Gaming is set to see the same breakthrough for independent game creators that The Blair Witch Project gave to indie film makers.
That was the consensus of the panel at the 'Games By the People, For the People' session on day one of South by South West Interactive in Austin, Texas.
There's currently a wealth of options for people to create their own games – whether it's creating an app in Flash, building for the iPhone or coding using Microsoft XNA – and this is fuelling a boom in independent game production, much as computers have given independent film makers the ability to create movies on a budget.
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There's a huge democratisation of gaming going on, says Lee Uniacke, CRO at Kongregate, a site which features thousands of free Flash games. "Now there are millions of outlets for games. We had a text-based game called 'Don't Shit Your Pants'. It made people laugh. But the point is, with over 12,000 games, there are a lot of different ways of connecting."
Reality TV has helped people to understand that entertainment isn't all about massive production values, adds Uniacke.
Indie game developer Steve Demeter of demiforce.com created the hugely popular $5 iPhone game Trism. How did he do it?
"I got in when it was low-hanging fruit," admits Demeter, adding that just an idea isn't going to make it now. His advice on how to make a popular iPhone app? Most happen virally, he says – they have nothing to do with magazine reviews and are more about impulse buying than ever.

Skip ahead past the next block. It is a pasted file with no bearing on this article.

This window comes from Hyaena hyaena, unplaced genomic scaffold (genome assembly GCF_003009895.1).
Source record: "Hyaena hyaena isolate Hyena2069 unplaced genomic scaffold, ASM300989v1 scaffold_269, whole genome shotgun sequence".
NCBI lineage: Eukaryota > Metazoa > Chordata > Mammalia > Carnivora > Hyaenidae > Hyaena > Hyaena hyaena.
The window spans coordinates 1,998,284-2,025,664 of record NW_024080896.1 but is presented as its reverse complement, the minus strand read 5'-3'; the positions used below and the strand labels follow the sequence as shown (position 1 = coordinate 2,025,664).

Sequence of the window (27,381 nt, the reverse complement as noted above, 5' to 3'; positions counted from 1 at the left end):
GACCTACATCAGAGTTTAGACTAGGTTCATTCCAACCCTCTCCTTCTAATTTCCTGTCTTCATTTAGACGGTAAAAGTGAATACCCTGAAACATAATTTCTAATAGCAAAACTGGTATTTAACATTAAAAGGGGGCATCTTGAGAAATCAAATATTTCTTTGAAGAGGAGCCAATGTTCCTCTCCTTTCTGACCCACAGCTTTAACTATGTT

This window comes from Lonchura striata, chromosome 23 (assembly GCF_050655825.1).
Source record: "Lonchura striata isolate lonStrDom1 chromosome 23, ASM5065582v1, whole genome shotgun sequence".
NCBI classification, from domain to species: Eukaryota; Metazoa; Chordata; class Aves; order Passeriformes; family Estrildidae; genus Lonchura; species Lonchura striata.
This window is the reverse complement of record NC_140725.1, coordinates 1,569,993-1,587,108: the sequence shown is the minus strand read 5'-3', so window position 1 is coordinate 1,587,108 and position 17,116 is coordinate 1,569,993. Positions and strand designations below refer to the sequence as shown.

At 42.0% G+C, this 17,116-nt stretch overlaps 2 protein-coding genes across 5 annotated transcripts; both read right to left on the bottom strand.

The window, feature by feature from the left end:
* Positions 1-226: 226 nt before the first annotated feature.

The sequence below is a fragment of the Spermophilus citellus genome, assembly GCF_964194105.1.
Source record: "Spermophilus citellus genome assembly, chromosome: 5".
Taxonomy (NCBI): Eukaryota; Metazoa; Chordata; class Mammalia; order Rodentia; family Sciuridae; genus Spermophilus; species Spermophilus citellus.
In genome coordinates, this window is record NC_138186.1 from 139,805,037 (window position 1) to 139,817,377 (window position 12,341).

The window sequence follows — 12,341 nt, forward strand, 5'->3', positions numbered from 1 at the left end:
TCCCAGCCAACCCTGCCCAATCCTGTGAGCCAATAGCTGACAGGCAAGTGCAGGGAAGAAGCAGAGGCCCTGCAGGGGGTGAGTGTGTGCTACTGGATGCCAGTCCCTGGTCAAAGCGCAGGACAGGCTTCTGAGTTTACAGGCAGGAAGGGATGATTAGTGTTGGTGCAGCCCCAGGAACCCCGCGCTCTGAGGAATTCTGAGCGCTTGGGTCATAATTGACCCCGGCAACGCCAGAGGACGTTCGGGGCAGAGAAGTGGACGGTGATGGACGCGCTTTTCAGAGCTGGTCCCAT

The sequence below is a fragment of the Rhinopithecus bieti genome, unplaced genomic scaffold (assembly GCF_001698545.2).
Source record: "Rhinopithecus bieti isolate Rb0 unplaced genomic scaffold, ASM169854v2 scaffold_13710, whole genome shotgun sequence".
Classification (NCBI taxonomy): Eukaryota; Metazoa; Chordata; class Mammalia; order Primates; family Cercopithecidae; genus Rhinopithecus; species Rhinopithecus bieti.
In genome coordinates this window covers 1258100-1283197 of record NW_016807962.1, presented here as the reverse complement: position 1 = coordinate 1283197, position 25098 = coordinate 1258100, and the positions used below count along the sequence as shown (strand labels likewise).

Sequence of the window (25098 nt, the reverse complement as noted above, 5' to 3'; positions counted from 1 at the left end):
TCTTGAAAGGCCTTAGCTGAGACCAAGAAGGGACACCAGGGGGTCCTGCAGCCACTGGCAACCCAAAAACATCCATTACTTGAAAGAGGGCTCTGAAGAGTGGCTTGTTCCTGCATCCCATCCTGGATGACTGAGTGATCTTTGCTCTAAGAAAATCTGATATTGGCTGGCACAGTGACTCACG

"Let's say someone shows me 80 iPhone apps, but they only have the time to show me five – I only buy one." So if you can demonstrate why a game is worth buying in 15 seconds, you're onto a winner, he explains.
Microsoft's Boyd Multerer draws a parallel between games and movies, talking of how in the eighties films were all about the blockbusters, and in the nineties came the independent films. "The games industry has been looking like the big blockbuster," he says, "and now we're going straight to tons of little games and skipping the middle bit."
But why bother? "It's fun," says Gareth Davis, Games Platform Manager at Facebook. "Making games is really, really fun. The coolest thing in the world is when someone plays your game."
"Why do people write books?" adds Multerer. "This is a way you communicate with people … now you are having an interactive experience with them. This is a new way of expressing yourself."
So, as the panel moderator bluntly put it, "should EA be crapping a brick?"
Multerer likens the current situation in games development to when Sex, Lies and Videotape hit the movie screens. "That was the first really big hit independent movie… but it did not kill the blockbuster. And the same thing is going to happen… independent games are not going to stop the big, smash hit, blockbuster games."
"I think it's an incredibly exciting time right now," adds Facebook's Gareth Davis. "I'm looking forward to the Blair Witch Project of gaming. It cost $30,000 to make and pulled in $200million at the box office, and EA's not going to be able to do that."